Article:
- Use the Spatial Vector Algebra (SVA) kinematic parameter type.
- Define the parameters in a .json file.
- Follow the frame system’s guide to Configure a Reference Frame when working out the relative orientations of the
linkson your arm. You can view existing examples of the SVA and JSON format in Viam’s built-in arm drivers.
Create a new directory.
Give it the name your want you call your custom model of arm.
Save the JSON as
Create a custom arm model as a modular resource
To create a custom arm model, code a module in Python with the module support libraries provided by Viam’s SDKs:
Code a new resource model implementing all methods the Viam RDK requires in the API definition of its built-in subtype,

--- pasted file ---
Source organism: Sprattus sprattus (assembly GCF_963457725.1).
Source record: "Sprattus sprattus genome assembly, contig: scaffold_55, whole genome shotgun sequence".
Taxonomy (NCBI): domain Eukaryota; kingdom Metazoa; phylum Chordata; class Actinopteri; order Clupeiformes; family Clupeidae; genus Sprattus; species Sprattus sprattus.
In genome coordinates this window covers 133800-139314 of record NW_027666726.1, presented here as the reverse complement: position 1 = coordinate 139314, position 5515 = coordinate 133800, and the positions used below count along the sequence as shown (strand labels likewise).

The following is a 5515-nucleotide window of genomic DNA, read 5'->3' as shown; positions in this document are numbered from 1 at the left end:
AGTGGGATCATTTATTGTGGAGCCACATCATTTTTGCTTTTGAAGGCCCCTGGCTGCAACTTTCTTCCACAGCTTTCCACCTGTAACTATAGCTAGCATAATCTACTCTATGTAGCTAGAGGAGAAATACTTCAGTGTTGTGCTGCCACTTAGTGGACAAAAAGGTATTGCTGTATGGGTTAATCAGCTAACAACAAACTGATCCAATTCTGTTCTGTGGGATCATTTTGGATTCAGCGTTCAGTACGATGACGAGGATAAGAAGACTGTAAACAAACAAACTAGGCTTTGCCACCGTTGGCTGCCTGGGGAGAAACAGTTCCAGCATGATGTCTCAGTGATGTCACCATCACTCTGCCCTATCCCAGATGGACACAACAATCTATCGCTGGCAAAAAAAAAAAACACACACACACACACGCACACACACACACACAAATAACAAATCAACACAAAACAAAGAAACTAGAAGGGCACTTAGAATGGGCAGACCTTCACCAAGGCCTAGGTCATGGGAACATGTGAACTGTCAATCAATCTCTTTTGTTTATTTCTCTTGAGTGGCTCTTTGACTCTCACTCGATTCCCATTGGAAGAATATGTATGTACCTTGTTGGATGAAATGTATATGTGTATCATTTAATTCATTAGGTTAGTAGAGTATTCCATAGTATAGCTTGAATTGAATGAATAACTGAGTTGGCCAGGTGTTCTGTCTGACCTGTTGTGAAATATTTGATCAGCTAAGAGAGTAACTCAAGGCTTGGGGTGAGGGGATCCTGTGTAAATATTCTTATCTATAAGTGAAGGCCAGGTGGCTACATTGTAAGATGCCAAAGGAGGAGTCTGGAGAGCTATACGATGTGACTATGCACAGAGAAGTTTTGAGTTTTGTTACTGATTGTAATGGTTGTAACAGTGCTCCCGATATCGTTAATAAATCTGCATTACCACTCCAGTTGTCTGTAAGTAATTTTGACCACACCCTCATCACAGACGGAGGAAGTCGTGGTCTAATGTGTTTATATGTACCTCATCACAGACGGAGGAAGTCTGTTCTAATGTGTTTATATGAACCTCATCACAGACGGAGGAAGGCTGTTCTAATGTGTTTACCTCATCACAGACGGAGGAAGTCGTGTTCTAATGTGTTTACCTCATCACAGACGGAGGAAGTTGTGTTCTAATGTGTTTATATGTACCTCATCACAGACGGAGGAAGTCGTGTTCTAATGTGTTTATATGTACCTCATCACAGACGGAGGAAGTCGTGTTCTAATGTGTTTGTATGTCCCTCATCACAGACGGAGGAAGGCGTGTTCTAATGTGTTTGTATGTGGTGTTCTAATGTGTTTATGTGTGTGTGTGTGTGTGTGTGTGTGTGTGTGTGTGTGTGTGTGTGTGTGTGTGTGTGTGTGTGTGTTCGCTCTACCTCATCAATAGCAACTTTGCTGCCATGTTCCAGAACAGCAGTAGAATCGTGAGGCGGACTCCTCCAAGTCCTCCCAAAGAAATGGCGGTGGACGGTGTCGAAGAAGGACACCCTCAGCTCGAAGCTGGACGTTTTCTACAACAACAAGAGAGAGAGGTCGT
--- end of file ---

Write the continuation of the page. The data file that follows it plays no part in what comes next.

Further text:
rdk:component:arm, which is available for reference on GitHub. Import your custom model and API into the main program and register the new resource model with the Python SDK.
Code a main program that starts the module after adding your desired resources from the registry. This main program is the “entry point” to your module.
Compile or package the module into a single executable that can receive a socket argument from
viam-server, open the socket, and start the module at the entry point.
Code a new resource model
This guide uses Viam’s Python SDK to implement a custom arm module, but if you want to use the Go Client SDK, you can. Follow this guide and select Go on the code samples to learn how to code a modular arm in Go.
Save the following two files,
my_modular_arm.pyimplements a custom model of the arm component built-in resource,
Click to view sample code from